Exhibit on Early Soviet Photography Examines Creative Change


Arkady Shaikhet. Express, 1939. Gelatin silver print. Nailya Alexander Gallery, New York. Artwork © Estate of Arkady Shaikhet, courtesy of Nailya Alexander Gallery

Image used with permission from the Frist Center.

On February 7th, an exhibit portraying a curation of early Soviet photography will leave the Jewish Museum here in New York and then make its way to the Frist Center for Visual Arts in Nashville, TN. The exhibit, called “The Power of Pictures: Early Soviet Photography, Early Soviet Film” features images created during the time of the 1917 Bolshevik Revolution through the 1930s. It not only features photographs though, there are also 12 feature length films, periodicals, and even those really cool and interesting Russian cameras.

The content ultimately examines how photography/motion picture art was used to disseminate Communist ideology, but also “how the compelling, message-laced work from this period energized and expanded the potential of photography and film.” according to the description. For anyone that has studied history, you’re probably aware that Hitler did the same thing–as did America during the war efforts in WWII. Later on, photography would be used to stop wars.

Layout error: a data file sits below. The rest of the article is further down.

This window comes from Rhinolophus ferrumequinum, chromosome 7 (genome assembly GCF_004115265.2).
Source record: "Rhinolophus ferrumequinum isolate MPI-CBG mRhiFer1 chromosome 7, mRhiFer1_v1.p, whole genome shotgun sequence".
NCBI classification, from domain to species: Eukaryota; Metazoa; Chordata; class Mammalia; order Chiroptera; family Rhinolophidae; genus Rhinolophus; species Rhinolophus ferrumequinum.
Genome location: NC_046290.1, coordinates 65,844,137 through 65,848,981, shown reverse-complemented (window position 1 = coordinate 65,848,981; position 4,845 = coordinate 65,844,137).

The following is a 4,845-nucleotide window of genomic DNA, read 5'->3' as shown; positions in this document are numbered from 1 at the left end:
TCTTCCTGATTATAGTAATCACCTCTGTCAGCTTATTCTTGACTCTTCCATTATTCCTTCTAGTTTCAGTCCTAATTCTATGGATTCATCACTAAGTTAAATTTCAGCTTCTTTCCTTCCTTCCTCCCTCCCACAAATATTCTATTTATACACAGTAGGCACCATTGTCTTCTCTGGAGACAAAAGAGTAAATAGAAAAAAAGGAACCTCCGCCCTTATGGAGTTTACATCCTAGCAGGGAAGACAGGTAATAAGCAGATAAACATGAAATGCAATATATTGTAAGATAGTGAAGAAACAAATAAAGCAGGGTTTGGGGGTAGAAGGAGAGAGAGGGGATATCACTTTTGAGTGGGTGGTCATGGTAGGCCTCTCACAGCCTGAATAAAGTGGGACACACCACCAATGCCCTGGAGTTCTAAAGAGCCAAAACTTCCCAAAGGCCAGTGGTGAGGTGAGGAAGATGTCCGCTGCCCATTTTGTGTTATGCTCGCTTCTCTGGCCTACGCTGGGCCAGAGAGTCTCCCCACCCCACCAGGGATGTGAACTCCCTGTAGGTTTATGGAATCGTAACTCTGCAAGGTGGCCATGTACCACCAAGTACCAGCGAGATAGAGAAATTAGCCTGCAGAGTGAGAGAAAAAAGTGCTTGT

Photographers featured include:

  • Boris lgnatovich
  • Elizaveta lgnatovich
  • Olga lgnatovich
  • Yakov Khalip
  • Eleazar Langman
  • El Lissitzky
  • Moisei Nappelbaum
  • Max Penson
  • Georgy Petrusov
  • Alexander Rodchenko
  • Arkady Shaikhet
  • Georgy Zelma
  • Georgy Zimin

Below are some images from the exhibit. If you’re in NYC, go check it out before it leaves. If you’re in Nashville, make an effort to go take a look.

Shaikhet_Assembling the Globe_F33_PowerOfPictures

Arkady Shaikhet. Assembling the Globe at Moscow Telegraph Central Station, 1928. Gelatin silver print. Collection of Alex Lachmann. Artwork © Estate of Arkady Shaikhet, courtesy of Nailya Alexander Gallery

Rodchenko_Sports Parade on Red Square_F087_PowerOfPictures

Alexander Rodchenko, Sports Parade on Red Square, 1936. Gelatin silver print, 11 5/8 × 8 7/8 in. (29.6 × 22.6 cm). Sepherot Foundation, Vaduz, Liechtenstein.

Khalip_On Guard_F076_PowerOfPictures

Yakov Khalip. On Guard, 1938. Gelatin silver print. Museum of Fine Arts, Houston, Museum purchase funded by the Caroline Wiess Law Accessions Endowment Fund, The Manfred Heiting Collection. Artwork used with permission by Nicolay Khalip. Image provided by Museum of Fine Arts, Houston

Chris Gampat

Chris Gampat is the Editor in Chief, Founder, and Publisher of the Phoblographer. He also likes pizza.